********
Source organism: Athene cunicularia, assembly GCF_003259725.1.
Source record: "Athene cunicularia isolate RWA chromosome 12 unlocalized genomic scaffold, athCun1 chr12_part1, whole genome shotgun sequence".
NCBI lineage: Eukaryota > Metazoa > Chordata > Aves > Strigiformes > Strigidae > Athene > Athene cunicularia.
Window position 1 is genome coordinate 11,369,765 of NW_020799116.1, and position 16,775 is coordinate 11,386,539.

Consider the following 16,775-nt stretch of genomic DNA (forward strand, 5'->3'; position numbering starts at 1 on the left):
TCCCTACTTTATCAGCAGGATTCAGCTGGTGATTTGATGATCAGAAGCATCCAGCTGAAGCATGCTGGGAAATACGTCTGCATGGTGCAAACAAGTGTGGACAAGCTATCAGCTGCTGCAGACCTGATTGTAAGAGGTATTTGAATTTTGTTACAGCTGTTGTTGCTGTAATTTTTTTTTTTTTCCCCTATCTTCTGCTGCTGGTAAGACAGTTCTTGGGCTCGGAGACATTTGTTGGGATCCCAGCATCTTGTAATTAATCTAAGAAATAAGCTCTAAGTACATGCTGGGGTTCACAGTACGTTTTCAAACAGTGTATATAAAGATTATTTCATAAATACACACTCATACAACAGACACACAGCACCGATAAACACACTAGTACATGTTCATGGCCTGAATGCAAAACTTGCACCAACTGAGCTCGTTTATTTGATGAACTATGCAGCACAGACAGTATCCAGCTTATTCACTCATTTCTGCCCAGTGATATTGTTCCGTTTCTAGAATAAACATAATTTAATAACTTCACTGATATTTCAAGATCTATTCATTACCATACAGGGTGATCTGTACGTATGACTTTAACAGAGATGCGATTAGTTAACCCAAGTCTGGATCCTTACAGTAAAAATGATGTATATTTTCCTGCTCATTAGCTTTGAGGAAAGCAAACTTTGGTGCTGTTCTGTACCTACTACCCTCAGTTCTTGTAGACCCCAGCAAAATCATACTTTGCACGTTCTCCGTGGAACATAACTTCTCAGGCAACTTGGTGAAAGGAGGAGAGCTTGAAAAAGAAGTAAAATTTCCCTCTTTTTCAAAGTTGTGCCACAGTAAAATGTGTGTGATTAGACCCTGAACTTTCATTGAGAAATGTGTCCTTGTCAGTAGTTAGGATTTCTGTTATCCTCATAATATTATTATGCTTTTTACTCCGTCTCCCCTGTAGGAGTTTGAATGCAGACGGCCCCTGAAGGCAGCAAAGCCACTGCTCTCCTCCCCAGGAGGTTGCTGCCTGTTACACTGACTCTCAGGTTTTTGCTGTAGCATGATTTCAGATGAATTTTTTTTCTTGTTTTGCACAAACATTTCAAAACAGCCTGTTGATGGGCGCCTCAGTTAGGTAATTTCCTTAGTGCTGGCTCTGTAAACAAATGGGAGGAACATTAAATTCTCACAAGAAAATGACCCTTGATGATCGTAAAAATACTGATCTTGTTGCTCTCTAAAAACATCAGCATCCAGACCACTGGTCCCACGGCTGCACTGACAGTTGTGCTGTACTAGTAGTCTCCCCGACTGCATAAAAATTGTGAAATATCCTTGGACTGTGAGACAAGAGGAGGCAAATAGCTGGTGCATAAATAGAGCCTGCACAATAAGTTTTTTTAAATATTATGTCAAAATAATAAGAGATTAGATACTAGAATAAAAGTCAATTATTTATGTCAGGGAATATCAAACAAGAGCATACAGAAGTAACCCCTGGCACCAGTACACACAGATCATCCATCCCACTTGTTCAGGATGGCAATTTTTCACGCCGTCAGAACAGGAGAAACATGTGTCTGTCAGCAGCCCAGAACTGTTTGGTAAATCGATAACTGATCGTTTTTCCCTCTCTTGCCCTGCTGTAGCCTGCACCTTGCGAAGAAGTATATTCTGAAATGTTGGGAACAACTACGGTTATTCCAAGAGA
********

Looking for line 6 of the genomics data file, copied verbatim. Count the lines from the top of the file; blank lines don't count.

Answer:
TCCCTACTTTATCAGCAGGATTCAGCTGGTGATTTGATGATCAGAAGCATCCAGCTGAAGCATGCTGGGAAATACGTCTGCATGGTGCAAACAAGTGTGGACAAGCTATCAGCTGCTGCAGACCTGATTGTAAGAGGTATTTGAATTTTGTTACAGCTGTTGTTGCTGTAATTTTTTTTTTTTTCCCCTATCTTCTGCTGCTGGTAAGACAGTTCTTGGGCTCGGAGACATTTGTTGGGATCCCAGCATCTTGTAATTAATCTAAGAAATAAGCTCTAAGTACATGCTGGGGTTCACAGTACGTTTTCAAACAGTGTATATAAAGATTATTTCATAAATACACACTCATACAACAGACACACAGCACCGATAAACACACTAGTACATGTTCATGGCCTGAATGCAAAACTTGCACCAACTGAGCTCGTTTATTTGATGAACTATGCAGCACAGACAGTATCCAGCTTATTCACTCATTTCTGCCCAGTGATATTGTTCCGTTTCTAGAATAAACATAATTTAATAACTTCACTGATATTTCAAGATCTATTCATTACCATACAGGGTGATCTGTACGTATGACTTTAACAGAGATGCGATTAGTTAACCCAAGTCTGGATCCTTACAGTAAAAATGATGTATATTTTCCTGCTCATTAGCTTTGAGGAAAGCAAACTTTGGTGCTGTTCTGTACCTACTACCCTCAGTTCTTGTAGACCCCAGCAAAATCATACTTTGCACGTTCTCCGTGGAACATAACTTCTCAGGCAACTTGGTGAAAGGAGGAGAGCTTGAAAAAGAAGTAAAATTTCCCTCTTTTTCAAAGTTGTGCCACAGTAAAATGTGTGTGATTAGACCCTGAACTTTCATTGAGAAATGTGTCCTTGTCAGTAGTTAGGATTTCTGTTATCCTCATAATATTATTATGCTTTTTACTCCGTCTCCCCTGTAGGAGTTTGAATGCAGACGGCCCCTGAAGGCAGCAAAGCCACTGCTCTCCTCCCCAGGAGGTTGCTGCCTGTTACACTGACTCTCAGGTTTTTGCTGTAGCATGATTTCAGATGAATTTTTTTTCTTGTTTTGCACAAACATTTCAAAACAGCCTGTTGATGGGCGCCTCAGTTAGGTAATTTCCTTAGTGCTGGCTCTGTAAACAAATGGGAGGAACATTAAATTCTCACAAGAAAATGACCCTTGATGATCGTAAAAATACTGATCTTGTTGCTCTCTAAAAACATCAGCATCCAGACCACTGGTCCCACGGCTGCACTGACAGTTGTGCTGTACTAGTAGTCTCCCCGACTGCATAAAAATTGTGAAATATCCTTGGACTGTGAGACAAGAGGAGGCAAATAGCTGGTGCATAAATAGAGCCTGCACAATAAGTTTTTTTAAATATTATGTCAAAATAATAAGAGATTAGATACTAGAATAAAAGTCAATTATTTATGTCAGGGAATATCAAACAAGAGCATACAGAAGTAACCCCTGGCACCAGTACACACAGATCATCCATCCCACTTGTTCAGGATGGCAATTTTTCACGCCGTCAGAACAGGAGAAACATGTGTCTGTCAGCAGCCCAGAACTGTTTGGTAAATCGATAACTGATCGTTTTTCCCTCTCTTGCCCTGCTGTAGCCTGCACCTTGCGAAGAAGTATATTCTGAAATGTTGGGAACAACTACGGTTATTCCAAGAGA